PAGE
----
Defenses Against Perjury Probable Cause Hearings
When a witness lies under oath, it is considered as perjury. Perjury is a felony and the penalty for this crime is imprisonment.
However, perjury law maintains that if a witness tells the truth under oath, then no crime of perjury is committed. This principle was made into an example in the famous case of 1973, Bonston versus United States.
The US Supreme Court rules that even if the witness had answered questions in a misleading manner but he had told the literal truth, therefore, no perjury was committed. This type of answering in the perjury cases is now known as the literal truth defense and many defendants are informed by their attorneys to adopt this stance when they are being questioned.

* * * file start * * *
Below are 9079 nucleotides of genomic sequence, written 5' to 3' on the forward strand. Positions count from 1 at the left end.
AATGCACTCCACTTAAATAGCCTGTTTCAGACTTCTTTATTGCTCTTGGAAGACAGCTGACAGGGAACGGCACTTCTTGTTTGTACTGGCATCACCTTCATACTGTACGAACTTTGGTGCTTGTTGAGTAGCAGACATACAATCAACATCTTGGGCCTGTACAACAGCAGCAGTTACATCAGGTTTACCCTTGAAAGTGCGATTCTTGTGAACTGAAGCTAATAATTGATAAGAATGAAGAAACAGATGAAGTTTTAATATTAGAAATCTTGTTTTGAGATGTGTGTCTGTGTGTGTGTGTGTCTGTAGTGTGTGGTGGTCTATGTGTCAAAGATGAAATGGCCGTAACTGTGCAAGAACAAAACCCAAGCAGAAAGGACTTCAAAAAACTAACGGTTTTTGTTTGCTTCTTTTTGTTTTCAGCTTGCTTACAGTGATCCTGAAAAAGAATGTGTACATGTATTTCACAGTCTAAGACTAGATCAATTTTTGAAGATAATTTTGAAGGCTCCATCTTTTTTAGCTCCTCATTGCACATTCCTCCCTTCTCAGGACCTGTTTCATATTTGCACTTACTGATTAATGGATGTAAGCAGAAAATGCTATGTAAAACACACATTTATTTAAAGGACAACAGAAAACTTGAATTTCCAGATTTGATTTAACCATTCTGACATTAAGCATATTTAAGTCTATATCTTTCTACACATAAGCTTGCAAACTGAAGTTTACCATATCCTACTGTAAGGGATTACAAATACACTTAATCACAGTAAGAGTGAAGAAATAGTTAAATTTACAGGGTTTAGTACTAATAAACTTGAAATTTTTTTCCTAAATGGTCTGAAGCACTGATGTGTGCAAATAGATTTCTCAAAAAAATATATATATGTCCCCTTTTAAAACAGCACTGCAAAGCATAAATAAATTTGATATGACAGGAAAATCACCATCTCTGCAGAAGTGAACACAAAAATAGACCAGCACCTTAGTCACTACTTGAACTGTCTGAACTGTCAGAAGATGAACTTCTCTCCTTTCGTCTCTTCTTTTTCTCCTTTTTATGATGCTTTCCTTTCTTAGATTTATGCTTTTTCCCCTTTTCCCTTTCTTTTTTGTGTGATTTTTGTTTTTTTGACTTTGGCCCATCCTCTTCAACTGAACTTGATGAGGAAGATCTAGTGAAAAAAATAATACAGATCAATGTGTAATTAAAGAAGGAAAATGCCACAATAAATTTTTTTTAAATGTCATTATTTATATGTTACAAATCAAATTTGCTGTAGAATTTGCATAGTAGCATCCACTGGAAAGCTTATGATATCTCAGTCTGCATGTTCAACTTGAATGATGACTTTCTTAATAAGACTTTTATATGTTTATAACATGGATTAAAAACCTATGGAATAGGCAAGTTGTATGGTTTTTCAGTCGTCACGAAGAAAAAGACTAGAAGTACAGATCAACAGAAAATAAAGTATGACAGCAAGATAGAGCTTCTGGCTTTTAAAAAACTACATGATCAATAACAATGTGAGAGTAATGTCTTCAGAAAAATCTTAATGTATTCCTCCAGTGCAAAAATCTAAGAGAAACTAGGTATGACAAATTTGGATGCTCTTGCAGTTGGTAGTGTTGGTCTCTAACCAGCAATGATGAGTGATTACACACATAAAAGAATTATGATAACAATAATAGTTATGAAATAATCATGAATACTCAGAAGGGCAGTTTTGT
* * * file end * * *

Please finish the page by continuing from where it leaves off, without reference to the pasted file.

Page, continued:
When it comes to defense against perjury, a defendant has to know that claiming bad memory or amnesia of the incident is not going to let him off the hook. Instead, he should be prepared to spend time in prison if he takes this route.
If a person gives sworn testimony that contains untrue statements and it comes out during the trial that the testimony is false, there is nothing much that a defense lawyer can do to help his client. A good lawyer will always inform the client the risks of giving false testimony. And if a lawyer feels that his client is the type who tends to lie under pressure, then he will do his best to ensure that his client is not called upon to testify.
Basically when it comes to defenses against perjury, it varies from case to case. There is no set rule that all lawyers follow one thing or the other. Lawyers have to change their tactics based on how much lie or how many untrue statements the client had given or said.
More Articles :